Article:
She nodded toward the Jeep three cars away and the doors opened. Poppy came around to offer Kate his hand. Kate stepped down, ran to Tina and folded her close, patting her hair the way she used to do when Tina was a child.
“I’m sorry I’m late, Kate,” Tina murmured into her grandmother’s shoulder. “Were you waiting long? Were you worried?”
“We’ve been here about 20 minutes, but no, we weren’t worried. We prayed for you and you promised Poppy you wouldn’t speed.”
Kate released her and as they stood there, Poppy opened the back door of the truck and handed down a beautiful little boy in ratty clothes. His eyes widened when he saw Tina.
“Christina, this is Austin David Page,” Poppy said in a low voice, almost a whisper, “and he would be most grateful if you would take him to Dallas to be with his family.” He waited as Austin stood as tall as possible and offered his hand to Tina.
“How do you do, Miss Tina,” Austin said, making his voice as grown-up as he could and shaking her hand longer and harder than was absolutely necessary.
“Hello, Austin,” Tina replied gravely. “It would give me great pleasure to travel with you. Do you have a suitcase?”
Austin blushed, pink showing through his almost transparent hair. “Naw…I mean, no ma’am, Miss Tina.” He held up a plastic grocery bag. “Only my clean clothes. The stuff I had on when Jake and me went to visit…” he hesitated, looking at Poppy.
“You can call us Poppy and Kate again now, Austin,” Poppy said. “We’re all finished pretending.”
Poppy gave her a brief synopsis of the events so far including the fact that by 6:00, if all went according to plan, Jake would have given himself up to the FBI.
“I want you to give this phone number to the boy’s parents. It’s the jail where Denny said they would most likely lock up Jake.” He ignored Austin’s squeak of protest.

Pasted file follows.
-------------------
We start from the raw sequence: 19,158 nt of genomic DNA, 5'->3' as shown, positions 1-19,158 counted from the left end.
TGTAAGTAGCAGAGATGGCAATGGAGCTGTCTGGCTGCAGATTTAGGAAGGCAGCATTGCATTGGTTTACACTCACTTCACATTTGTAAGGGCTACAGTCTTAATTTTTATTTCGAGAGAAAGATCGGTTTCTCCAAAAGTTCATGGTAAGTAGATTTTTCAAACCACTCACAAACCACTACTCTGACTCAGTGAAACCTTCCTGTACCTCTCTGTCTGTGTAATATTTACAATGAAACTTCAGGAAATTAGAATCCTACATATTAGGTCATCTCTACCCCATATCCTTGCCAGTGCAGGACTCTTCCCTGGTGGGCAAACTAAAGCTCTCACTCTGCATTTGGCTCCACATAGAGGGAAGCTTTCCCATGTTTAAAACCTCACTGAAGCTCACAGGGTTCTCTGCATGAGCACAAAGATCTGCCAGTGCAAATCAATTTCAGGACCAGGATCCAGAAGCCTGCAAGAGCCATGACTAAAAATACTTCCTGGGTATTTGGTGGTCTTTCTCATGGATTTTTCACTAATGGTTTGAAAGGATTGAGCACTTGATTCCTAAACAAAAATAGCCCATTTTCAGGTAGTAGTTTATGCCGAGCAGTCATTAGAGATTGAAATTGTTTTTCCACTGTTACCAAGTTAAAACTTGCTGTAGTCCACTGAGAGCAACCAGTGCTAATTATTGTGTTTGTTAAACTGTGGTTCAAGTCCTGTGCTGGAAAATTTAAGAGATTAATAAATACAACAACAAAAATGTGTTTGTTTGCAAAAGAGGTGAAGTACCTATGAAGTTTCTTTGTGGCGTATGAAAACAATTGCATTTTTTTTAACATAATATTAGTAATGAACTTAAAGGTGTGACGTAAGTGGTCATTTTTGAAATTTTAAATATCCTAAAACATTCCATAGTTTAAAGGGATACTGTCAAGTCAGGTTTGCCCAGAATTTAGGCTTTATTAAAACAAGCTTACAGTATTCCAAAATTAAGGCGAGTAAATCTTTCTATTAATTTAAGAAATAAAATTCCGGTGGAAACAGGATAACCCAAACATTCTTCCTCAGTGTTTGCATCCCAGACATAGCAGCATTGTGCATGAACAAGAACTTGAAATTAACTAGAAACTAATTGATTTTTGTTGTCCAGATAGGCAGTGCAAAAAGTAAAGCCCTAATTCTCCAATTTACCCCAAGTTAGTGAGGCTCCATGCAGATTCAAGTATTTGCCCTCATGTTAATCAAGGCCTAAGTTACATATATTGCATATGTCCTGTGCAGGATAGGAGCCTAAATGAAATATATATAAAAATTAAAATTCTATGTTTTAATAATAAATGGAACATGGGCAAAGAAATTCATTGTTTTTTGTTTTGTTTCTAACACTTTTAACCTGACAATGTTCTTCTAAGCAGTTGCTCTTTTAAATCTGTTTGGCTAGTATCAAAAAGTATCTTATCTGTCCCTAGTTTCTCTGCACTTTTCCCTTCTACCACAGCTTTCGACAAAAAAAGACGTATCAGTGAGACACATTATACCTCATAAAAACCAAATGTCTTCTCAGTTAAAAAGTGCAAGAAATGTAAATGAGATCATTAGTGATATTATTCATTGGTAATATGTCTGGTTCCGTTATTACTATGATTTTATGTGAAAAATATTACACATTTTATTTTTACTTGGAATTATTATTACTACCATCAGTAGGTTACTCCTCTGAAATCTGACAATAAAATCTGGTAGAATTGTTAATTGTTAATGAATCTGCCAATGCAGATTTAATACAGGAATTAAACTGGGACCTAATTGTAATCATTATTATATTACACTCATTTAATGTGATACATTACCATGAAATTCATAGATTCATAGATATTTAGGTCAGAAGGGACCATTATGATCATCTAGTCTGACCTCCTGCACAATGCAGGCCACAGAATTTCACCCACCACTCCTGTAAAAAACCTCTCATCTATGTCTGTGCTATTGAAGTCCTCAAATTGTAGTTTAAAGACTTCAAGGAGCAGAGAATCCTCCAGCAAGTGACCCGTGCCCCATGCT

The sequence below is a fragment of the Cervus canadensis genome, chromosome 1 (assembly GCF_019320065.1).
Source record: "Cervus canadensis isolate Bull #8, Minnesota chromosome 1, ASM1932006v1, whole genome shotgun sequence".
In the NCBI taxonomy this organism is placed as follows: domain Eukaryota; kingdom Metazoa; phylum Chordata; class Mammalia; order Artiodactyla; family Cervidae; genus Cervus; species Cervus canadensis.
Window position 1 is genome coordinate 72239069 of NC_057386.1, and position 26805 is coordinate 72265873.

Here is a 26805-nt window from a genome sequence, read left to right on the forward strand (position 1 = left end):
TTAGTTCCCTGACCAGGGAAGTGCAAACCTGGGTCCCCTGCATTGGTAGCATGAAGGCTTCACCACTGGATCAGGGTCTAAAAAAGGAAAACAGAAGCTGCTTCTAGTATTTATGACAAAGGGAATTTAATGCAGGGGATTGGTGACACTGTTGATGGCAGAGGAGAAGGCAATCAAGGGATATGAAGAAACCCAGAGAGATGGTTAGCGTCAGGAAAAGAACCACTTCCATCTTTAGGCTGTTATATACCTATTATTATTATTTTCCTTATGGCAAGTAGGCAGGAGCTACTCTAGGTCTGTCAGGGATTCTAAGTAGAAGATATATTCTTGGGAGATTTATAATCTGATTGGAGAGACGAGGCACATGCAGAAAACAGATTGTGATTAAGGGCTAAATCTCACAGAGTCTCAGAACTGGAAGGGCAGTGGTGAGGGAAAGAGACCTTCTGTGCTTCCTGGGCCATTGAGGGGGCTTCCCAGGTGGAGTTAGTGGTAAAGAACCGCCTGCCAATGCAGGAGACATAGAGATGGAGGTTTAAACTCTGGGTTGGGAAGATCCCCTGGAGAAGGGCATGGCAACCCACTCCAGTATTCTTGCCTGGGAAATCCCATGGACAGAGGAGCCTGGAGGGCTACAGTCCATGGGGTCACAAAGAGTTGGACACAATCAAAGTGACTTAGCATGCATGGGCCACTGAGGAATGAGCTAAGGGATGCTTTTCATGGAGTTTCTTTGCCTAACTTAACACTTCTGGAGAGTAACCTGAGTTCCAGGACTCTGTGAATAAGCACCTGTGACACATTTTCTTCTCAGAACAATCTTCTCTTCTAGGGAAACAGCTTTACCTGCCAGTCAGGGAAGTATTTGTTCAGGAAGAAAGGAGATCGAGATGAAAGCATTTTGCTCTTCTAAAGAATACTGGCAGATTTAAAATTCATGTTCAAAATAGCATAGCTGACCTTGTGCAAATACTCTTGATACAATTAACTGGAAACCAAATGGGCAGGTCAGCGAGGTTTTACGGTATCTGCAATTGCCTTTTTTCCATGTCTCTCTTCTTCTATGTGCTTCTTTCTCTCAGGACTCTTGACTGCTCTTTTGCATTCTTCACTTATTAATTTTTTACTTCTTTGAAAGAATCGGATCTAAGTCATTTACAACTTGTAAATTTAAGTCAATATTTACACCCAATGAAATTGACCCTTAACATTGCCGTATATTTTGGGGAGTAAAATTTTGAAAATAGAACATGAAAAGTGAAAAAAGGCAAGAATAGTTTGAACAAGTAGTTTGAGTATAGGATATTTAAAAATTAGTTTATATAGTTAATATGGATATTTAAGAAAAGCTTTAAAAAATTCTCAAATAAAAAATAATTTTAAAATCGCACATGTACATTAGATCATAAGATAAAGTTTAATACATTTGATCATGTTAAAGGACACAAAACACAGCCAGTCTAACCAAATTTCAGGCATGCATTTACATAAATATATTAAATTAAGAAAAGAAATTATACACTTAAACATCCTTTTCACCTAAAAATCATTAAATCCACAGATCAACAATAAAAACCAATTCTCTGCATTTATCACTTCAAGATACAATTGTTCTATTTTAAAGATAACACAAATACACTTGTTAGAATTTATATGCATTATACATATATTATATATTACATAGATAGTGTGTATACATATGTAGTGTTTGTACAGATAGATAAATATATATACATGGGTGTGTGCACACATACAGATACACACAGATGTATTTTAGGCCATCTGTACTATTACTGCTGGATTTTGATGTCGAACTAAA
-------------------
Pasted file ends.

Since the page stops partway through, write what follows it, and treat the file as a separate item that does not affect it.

“Now you two head on down the road and make your real Grandma and Grandpa happy.”
“You’re right, Poppy. As much as I’d love to visit with you two for a while, I really should leave.”
Tina held her hand out and Austin grabbed it, still gazing up at her with naked admiration. She smiled back. “Don’t you want to change into your own clothes? You look like one of those foster kids the county used to bring us.”
“Denny dressed him up to look like a kid from up in the hills. We didn’t want him too recognizable,” Poppy said. “It’s a good thing, too. Up near Fort Smith we were stopped because I hadn’t put the new sticker on my license plate. If the boy here had looked like the picture of him they show on TV I don’t know what would have happened.”
“The rudest man I’ve ever seen and I’ve seen a few,” Kate grumbled. She seemed inclined to go on longer but Poppy took her by the hand and drew her toward their SUV.
“Christina, honey,” he said, “You need to go now. About the boy, I’d feel better about it if he waited to change clothes until the Texas Port of Entry.”
“What are you going to do?” Tina asked, alarmed, “You aren’t driving all the way home now, are you? I can’t stand the thought of you driving those hills after dark!”
“No, we’re spending the night with Ted and Vivian right here in McAlester. Remember Ted Lewis, the foster boy? Well, he married a Vivian, a sweet little Oklahoma girl. We called them as soon as we got here and they told us to come right over and stay as long as we can.”
“Good!” She said, relieved. “I’ll drive up to the cabin soon. Maybe this weekend. I’d hoped we’d have a chance to talk about…what happened and all, but I was late leaving work, and—”
“That’s fine dear,” Kate interrupted, “We do have a lot to talk about, but be sure to factor in some time to meet with Jake, too. Let him tell you what’s happened to him.”
“We’ll see,” Tina said, and opened the rear door of her car for Austin. “I think I’ve said all I have to say on that subject,” she said as the boy ignored the door she had opened and went around to the passenger side.
“Nope. Sorry Austin,” she said. “You’ll have to sit in the back. Safety first!”
At his crestfallen look she said, “I’ll set the mirror so we can see each other; that way we can get better acquainted.”